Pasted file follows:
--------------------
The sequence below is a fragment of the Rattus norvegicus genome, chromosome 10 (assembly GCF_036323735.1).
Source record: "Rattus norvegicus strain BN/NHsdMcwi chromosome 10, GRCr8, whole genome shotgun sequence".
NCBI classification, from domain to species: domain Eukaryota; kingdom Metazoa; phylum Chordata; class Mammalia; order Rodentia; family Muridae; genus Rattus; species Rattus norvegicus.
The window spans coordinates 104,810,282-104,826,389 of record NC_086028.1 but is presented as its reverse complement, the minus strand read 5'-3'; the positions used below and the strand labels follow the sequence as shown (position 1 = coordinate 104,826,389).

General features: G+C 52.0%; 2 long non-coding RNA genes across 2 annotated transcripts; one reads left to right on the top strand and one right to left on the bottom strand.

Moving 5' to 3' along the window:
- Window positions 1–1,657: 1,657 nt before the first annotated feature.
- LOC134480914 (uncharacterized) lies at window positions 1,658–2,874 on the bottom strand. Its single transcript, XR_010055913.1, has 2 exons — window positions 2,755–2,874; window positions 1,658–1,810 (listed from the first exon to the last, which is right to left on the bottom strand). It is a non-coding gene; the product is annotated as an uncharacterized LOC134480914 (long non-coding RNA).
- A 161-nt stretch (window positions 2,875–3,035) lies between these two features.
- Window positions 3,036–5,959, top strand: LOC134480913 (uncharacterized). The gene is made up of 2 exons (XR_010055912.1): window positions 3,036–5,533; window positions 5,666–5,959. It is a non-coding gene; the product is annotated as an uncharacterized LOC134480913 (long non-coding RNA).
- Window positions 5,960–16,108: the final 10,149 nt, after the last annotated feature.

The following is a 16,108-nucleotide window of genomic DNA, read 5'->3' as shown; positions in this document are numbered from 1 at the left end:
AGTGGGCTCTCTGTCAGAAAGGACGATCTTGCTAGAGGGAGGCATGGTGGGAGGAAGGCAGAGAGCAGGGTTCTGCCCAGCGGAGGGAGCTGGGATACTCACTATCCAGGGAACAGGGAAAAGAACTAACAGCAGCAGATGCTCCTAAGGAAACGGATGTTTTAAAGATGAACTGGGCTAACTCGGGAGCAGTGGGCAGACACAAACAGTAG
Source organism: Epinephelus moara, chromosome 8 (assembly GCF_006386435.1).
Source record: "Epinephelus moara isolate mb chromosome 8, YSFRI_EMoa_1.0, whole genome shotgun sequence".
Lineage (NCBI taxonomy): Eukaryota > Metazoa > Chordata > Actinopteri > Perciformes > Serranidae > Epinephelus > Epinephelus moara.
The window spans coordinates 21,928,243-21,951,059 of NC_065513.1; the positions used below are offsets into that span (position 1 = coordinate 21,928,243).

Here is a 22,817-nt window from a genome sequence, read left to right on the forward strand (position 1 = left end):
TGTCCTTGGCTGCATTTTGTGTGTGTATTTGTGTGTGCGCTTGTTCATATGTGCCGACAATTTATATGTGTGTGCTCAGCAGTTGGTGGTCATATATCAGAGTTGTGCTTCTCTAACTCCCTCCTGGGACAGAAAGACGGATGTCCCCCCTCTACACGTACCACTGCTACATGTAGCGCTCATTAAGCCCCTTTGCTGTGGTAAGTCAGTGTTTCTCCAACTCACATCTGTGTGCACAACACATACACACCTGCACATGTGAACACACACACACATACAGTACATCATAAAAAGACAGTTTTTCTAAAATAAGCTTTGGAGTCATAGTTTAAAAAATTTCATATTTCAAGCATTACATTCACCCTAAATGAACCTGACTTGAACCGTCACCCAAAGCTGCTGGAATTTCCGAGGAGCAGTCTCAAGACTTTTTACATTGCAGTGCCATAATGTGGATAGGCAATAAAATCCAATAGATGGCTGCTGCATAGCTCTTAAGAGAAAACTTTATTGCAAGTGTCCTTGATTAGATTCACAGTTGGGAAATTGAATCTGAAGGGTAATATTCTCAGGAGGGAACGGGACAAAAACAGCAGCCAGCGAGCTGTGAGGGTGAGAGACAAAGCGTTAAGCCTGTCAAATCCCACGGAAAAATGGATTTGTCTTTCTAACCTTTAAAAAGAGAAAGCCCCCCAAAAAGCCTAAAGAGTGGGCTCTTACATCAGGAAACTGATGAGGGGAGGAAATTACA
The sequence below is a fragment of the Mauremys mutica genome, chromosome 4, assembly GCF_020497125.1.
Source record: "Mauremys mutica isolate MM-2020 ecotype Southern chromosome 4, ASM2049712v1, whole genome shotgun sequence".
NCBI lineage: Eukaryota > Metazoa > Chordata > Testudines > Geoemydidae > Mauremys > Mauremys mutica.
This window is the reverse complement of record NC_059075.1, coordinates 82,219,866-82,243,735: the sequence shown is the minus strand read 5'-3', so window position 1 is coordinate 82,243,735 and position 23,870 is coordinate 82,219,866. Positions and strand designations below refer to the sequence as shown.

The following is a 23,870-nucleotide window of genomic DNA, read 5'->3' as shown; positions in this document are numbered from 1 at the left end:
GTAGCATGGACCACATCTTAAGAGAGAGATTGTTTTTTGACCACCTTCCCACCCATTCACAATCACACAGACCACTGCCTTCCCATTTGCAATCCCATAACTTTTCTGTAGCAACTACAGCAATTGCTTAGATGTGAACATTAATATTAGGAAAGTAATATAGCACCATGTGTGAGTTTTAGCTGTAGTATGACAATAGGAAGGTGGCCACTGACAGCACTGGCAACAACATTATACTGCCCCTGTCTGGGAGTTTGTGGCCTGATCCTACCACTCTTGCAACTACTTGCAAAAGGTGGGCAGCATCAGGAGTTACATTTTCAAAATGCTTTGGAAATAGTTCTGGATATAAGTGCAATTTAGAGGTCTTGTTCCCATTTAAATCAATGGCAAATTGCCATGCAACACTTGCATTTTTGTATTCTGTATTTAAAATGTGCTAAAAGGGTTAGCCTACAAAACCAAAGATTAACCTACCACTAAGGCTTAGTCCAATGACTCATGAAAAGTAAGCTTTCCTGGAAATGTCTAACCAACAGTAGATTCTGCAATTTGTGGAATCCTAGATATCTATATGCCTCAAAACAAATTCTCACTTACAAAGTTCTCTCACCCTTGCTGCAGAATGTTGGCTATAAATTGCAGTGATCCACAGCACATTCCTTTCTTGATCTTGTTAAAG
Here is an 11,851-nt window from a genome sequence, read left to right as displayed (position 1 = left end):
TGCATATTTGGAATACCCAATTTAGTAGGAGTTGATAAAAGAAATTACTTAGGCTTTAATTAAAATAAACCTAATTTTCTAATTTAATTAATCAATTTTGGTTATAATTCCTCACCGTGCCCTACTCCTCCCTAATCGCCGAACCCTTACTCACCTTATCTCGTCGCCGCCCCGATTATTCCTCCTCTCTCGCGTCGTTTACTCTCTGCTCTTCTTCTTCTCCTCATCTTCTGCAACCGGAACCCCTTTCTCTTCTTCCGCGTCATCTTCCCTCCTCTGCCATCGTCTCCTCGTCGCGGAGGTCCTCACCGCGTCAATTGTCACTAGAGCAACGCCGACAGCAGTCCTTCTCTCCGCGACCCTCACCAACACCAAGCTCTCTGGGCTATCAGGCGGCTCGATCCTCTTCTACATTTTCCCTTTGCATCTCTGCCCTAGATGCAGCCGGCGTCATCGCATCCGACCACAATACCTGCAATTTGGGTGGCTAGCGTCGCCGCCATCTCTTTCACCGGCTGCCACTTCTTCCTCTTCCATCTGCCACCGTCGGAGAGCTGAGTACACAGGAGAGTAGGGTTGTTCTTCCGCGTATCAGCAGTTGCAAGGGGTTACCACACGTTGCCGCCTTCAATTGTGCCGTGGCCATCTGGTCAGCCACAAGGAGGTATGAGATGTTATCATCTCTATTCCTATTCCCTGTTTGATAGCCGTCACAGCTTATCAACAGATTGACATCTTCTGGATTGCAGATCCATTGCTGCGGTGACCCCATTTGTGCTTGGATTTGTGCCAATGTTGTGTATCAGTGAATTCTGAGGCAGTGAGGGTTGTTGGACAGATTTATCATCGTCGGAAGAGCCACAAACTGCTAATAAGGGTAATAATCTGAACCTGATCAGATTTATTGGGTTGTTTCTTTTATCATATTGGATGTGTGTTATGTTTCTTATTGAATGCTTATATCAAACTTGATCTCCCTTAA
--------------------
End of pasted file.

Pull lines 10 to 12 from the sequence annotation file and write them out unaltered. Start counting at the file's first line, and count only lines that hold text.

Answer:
- Window positions 3,036–5,959, top strand: LOC134480913 (uncharacterized). The gene is made up of 2 exons (XR_010055912.1): window positions 3,036–5,533; window positions 5,666–5,959. It is a non-coding gene; the product is annotated as an uncharacterized LOC134480913 (long non-coding RNA).
- Window positions 5,960–16,108: the final 10,149 nt, after the last annotated feature.

The following is a 16,108-nucleotide window of genomic DNA, read 5'->3' as shown; positions in this document are numbered from 1 at the left end: